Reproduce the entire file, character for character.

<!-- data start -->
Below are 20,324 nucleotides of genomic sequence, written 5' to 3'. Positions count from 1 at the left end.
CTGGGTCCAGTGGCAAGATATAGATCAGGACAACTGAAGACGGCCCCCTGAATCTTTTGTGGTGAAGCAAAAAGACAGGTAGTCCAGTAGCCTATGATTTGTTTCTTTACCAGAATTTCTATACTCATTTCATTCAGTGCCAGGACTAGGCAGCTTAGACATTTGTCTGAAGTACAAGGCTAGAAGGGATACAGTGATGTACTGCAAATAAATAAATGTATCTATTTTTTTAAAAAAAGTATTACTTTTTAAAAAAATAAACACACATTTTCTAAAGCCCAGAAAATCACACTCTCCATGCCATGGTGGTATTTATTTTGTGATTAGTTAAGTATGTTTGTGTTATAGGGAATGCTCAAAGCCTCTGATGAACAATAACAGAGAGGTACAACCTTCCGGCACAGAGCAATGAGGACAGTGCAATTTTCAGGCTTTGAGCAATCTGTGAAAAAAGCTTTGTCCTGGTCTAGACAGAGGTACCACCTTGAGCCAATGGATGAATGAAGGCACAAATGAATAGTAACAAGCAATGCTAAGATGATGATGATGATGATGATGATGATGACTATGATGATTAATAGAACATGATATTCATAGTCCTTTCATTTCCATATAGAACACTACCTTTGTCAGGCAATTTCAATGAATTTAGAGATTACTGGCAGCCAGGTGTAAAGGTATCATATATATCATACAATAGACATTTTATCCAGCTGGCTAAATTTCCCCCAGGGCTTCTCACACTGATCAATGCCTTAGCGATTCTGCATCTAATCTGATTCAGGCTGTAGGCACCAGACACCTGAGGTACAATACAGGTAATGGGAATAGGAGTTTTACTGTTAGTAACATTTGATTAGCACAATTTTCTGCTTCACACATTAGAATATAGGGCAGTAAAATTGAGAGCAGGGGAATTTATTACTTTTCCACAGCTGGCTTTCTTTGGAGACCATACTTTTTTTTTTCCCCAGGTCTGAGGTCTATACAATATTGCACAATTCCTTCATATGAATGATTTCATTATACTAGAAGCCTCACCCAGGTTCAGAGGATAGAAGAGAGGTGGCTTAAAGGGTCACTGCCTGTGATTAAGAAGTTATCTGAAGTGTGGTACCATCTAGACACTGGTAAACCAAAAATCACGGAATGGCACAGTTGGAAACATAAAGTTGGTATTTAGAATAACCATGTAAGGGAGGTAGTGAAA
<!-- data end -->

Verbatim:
Below are 20,324 nucleotides of genomic sequence, written 5' to 3'. Positions count from 1 at the left end.
CTGGGTCCAGTGGCAAGATATAGATCAGGACAACTGAAGACGGCCCCCTGAATCTTTTGTGGTGAAGCAAAAAGACAGGTAGTCCAGTAGCCTATGATTTGTTTCTTTACCAGAATTTCTATACTCATTTCATTCAGTGCCAGGACTAGGCAGCTTAGACATTTGTCTGAAGTACAAGGCTAGAAGGGATACAGTGATGTACTGCAAATAAATAAATGTATCTATTTTTTTAAAAAAAGTATTACTTTTTAAAAAAATAAACACACATTTTCTAAAGCCCAGAAAATCACACTCTCCATGCCATGGTGGTATTTATTTTGTGATTAGTTAAGTATGTTTGTGTTATAGGGAATGCTCAAAGCCTCTGATGAACAATAACAGAGAGGTACAACCTTCCGGCACAGAGCAATGAGGACAGTGCAATTTTCAGGCTTTGAGCAATCTGTGAAAAAAGCTTTGTCCTGGTCTAGACAGAGGTACCACCTTGAGCCAATGGATGAATGAAGGCACAAATGAATAGTAACAAGCAATGCTAAGATGATGATGATGATGATGATGATGATGACTATGATGATTAATAGAACATGATATTCATAGTCCTTTCATTTCCATATAGAACACTACCTTTGTCAGGCAATTTCAATGAATTTAGAGATTACTGGCAGCCAGGTGTAAAGGTATCATATATATCATACAATAGACATTTTATCCAGCTGGCTAAATTTCCCCCAGGGCTTCTCACACTGATCAATGCCTTAGCGATTCTGCATCTAATCTGATTCAGGCTGTAGGCACCAGACACCTGAGGTACAATACAGGTAATGGGAATAGGAGTTTTACTGTTAGTAACATTTGATTAGCACAATTTTCTGCTTCACACATTAGAATATAGGGCAGTAAAATTGAGAGCAGGGGAATTTATTACTTTTCCACAGCTGGCTTTCTTTGGAGACCATACTTTTTTTTTTCCCCAGGTCTGAGGTCTATACAATATTGCACAATTCCTTCATATGAATGATTTCATTATACTAGAAGCCTCACCCAGGTTCAGAGGATAGAAGAGAGGTGGCTTAAAGGGTCACTGCCTGTGATTAAGAAGTTATCTGAAGTGTGGTACCATCTAGACACTGGTAAACCAAAAATCACGGAATGGCACAGTTGGAAACATAAAGTTGGTATTTAGAATAACCATGTAAGGGAGGTAGTGAAA